DestinationsOne European city has beaten Asia's safe havens Singapore and Tokyo.

Neighbourhood watch: Which cities are the world's safest?

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Copenhagen topped the ranking for the first time as a safe city.
Copenhagen topped the ranking for the first time as a safe city. Photo Credit: Getty Images/william87

The Covid pandemic has placed extra pressure on global cities to keep their citizens safe with digital security and environmental security, now key components of the Economist Intelligence Unit’s (EIU) biennial Safe Cities Index.

The index ranks 60 cities across 76 indicators of security, with a particular focus on five pillars of urban security — digital, health, infrastructure, personal and environmental.

The 2021 ranking has a new city at No 1 — Denmark’s capital Copenhagen — which managed to squeeze ahead of perennial safe havens Tokyo and Singapore.

This year Copenhagen scored 82.4 points out of 100. Toronto was not far behind with 82.2.

In all four editions of EIU’s index, six cities – Amsterdam, Melbourne, Tokyo, Toronto, Singapore and Sydney – have all figured among the leading 10.

Copenhagen has been included in the index since only 2019, when it tied for 8th place.

The world’s top 10 safest cities 2021

  1. Copenhagen
  2. Toronto
  3. Singapore
  4. Sydney
  5. Tokyo
  6. Amsterdam
  7. Wellington
  8. Hong Kong
  9. Melbourne
  10. Stockholm

Leaders in digital security: Sydney, Singapore, Copenhagen, Los Angeles and San Francisco

Leaders in health security: Tokyo, Singapore, Hong Kong, Melbourne and Osaka

Leaders in infrastructure security: Hong Kong, Singapore, Copenhagen, Toronto and Tokyo

Leaders in personal security: Copenhagen, Amsterdam, Frankfurt, Stockholm and Brussels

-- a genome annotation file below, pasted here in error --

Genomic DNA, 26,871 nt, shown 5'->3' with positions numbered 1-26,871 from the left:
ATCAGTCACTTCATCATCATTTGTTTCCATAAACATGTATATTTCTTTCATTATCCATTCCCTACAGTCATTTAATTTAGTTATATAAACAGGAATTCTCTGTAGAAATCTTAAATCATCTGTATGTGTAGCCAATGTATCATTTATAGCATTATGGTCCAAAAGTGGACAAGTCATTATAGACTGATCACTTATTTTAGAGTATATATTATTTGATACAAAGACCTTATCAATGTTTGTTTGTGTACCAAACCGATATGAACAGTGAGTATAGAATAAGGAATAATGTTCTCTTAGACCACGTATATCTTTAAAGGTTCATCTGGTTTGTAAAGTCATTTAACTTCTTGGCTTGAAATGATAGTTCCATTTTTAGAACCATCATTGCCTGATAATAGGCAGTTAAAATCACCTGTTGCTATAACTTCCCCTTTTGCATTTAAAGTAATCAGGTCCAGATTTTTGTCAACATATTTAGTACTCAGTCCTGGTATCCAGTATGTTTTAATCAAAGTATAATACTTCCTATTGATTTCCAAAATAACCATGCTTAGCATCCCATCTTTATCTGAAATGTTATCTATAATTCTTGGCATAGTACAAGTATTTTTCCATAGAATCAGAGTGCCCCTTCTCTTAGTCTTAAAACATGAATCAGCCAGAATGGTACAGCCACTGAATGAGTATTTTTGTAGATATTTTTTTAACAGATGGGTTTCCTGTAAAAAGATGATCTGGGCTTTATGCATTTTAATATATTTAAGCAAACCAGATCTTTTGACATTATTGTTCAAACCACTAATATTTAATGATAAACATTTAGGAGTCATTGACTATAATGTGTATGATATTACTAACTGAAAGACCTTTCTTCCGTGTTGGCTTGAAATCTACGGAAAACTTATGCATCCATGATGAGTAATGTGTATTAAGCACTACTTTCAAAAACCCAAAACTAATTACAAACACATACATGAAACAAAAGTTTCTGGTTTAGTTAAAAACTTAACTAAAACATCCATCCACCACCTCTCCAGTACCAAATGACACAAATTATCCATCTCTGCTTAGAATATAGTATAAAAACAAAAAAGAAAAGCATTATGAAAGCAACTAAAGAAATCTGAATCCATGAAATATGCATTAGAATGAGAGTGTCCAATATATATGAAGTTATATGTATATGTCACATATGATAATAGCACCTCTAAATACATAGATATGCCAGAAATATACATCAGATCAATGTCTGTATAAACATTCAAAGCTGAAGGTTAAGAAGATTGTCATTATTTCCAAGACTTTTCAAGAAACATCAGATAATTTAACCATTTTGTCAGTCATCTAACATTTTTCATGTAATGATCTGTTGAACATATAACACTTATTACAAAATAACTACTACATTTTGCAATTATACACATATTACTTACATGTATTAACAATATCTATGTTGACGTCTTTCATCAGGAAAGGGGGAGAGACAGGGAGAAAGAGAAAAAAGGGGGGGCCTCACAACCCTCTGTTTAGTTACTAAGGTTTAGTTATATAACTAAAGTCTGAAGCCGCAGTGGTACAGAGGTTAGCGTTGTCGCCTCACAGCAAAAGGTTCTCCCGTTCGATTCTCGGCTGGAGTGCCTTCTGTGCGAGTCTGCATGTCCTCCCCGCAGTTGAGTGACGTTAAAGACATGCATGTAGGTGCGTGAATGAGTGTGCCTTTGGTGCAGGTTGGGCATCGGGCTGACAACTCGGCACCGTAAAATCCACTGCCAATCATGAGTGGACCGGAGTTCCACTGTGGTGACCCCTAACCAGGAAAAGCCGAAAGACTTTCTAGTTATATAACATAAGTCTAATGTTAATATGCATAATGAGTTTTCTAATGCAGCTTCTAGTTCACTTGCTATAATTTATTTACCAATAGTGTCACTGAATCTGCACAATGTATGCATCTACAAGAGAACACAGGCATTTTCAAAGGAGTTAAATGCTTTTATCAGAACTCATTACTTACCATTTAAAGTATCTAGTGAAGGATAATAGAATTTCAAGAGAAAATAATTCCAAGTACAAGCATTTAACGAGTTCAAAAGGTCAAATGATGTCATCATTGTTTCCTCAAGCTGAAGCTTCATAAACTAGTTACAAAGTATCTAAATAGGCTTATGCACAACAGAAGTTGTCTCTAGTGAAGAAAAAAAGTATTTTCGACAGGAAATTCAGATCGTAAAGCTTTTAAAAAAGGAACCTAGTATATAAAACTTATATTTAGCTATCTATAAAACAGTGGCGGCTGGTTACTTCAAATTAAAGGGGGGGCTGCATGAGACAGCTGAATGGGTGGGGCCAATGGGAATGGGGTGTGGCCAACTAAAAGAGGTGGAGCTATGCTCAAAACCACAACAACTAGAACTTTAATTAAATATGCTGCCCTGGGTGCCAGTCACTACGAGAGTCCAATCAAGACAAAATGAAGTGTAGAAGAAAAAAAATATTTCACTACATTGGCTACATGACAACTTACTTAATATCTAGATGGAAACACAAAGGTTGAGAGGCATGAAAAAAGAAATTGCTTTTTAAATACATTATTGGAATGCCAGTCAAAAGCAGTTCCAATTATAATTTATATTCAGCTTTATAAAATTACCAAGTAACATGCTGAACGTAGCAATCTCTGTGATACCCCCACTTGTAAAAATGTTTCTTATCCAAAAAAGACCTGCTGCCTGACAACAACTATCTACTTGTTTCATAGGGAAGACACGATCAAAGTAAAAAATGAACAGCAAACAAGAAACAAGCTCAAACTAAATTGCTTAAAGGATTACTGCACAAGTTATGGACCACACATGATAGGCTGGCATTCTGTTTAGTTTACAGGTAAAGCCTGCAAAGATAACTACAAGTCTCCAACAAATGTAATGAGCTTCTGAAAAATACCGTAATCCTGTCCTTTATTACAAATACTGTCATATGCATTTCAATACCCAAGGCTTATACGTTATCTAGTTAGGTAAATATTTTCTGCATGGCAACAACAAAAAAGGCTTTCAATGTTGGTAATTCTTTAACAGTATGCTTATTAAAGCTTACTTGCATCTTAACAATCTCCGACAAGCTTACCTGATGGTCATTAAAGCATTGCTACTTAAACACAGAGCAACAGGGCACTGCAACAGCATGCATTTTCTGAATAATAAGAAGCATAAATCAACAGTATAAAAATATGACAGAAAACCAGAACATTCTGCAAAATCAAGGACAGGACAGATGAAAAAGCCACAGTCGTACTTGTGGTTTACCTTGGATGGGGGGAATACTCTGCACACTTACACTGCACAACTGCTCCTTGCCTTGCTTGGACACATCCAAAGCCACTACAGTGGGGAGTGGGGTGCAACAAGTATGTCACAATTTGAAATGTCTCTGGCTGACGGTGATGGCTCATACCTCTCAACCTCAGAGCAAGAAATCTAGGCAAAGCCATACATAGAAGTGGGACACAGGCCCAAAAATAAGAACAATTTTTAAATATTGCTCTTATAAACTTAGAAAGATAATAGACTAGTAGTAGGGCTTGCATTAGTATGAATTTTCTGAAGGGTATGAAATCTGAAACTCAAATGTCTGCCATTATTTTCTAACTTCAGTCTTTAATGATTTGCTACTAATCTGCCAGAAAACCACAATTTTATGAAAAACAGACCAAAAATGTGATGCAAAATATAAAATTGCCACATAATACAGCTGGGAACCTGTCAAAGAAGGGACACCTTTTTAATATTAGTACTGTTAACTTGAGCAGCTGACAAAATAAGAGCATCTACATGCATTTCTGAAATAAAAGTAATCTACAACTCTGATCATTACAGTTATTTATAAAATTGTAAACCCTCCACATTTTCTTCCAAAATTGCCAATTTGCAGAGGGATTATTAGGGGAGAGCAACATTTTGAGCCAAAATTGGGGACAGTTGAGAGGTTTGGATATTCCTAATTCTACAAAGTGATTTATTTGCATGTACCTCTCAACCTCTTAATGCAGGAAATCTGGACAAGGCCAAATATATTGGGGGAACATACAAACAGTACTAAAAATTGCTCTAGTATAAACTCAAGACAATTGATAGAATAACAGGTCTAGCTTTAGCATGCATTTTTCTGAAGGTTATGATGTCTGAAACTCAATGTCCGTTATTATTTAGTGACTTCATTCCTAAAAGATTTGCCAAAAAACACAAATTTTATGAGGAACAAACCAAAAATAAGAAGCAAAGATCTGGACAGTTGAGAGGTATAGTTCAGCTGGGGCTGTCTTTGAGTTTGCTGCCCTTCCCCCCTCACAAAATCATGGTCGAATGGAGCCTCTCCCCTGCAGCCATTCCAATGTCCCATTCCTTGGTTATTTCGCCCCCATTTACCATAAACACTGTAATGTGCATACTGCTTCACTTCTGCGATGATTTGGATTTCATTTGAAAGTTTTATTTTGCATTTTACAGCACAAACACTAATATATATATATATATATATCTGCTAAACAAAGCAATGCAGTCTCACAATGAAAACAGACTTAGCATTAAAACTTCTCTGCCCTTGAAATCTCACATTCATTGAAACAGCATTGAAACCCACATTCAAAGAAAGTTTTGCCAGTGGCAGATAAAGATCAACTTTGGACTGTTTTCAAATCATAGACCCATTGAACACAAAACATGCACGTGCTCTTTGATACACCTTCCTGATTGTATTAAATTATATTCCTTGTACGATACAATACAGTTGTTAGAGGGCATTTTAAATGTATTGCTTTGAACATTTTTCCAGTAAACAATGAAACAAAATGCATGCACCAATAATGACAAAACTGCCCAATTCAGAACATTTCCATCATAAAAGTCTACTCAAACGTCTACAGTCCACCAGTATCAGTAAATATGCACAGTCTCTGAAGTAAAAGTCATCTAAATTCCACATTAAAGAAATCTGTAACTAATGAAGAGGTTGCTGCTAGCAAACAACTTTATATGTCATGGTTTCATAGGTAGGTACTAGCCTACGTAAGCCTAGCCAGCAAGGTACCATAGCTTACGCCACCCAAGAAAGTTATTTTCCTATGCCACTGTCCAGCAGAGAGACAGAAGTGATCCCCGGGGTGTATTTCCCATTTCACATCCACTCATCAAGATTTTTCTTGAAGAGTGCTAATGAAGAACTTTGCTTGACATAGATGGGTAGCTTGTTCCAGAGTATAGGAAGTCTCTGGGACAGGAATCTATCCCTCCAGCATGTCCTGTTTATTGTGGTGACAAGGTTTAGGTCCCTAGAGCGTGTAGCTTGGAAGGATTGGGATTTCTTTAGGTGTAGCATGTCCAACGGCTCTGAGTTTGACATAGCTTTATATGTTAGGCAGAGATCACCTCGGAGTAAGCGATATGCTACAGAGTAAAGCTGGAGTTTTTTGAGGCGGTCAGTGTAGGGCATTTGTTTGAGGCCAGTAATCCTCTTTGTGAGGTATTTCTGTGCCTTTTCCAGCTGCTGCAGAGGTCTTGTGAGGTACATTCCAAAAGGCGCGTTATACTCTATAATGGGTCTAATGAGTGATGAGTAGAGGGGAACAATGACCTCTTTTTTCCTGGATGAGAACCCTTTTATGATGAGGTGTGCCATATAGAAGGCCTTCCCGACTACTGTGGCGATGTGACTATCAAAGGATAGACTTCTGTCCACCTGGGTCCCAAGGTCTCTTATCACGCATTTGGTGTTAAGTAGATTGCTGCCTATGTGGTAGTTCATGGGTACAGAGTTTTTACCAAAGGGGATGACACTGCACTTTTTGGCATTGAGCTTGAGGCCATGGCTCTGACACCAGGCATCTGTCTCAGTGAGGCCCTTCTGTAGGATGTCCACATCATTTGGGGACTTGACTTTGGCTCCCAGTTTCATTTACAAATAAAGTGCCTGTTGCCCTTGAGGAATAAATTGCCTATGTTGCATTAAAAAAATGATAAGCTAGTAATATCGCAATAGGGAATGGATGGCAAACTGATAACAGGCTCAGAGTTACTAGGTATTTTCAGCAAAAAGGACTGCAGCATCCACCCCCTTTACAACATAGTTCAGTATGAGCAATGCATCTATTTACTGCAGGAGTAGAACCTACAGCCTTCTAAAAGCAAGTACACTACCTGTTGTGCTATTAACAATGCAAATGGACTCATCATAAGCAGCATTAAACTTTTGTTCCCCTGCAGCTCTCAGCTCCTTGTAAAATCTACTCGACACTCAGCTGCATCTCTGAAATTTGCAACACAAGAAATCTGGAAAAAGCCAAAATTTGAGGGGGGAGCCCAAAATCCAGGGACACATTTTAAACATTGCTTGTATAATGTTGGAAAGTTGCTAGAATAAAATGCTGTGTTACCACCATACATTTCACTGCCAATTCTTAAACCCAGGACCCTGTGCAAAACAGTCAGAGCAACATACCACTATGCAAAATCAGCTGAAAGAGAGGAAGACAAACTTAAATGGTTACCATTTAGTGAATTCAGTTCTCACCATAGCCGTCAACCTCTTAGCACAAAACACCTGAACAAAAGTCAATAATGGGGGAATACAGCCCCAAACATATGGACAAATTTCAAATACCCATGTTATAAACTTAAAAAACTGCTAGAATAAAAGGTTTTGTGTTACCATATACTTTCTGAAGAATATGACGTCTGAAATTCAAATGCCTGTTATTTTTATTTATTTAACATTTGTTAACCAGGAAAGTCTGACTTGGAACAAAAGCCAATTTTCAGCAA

Leaders in environmental security: Wellington, Toronto, Washington DC, Bogota and Milan

In its commentary on the rankings, EIU warns that digital security at the city level is too often insufficient for current needs and “insecurity will multiply as urban areas increasingly pursue smart city ambitions”, while personal security “is a matter of social capital and co-creation”.

“Our index figures show that personal security scores correlate closely with HDI (Human Development Index) figures for cities,” EIU says.

“A closer look yields a less predictable result. A few cities, in particular Singapore, seem to combine low levels of inputs with excellent results in this field, when it comes to judicial system capacity and crime levels.

“One way that these various cities can accomplish apparently doing more with less is higher levels of social capital and cohesion.

“The resultant sense of connectedness, shared values, and community also allows greater co-creation of security with citizens.

“The latter not only multiplies the efforts of city authorities to improve personal security, but it also helps define security in ways that are more meaningful to residents,” EIU notes.

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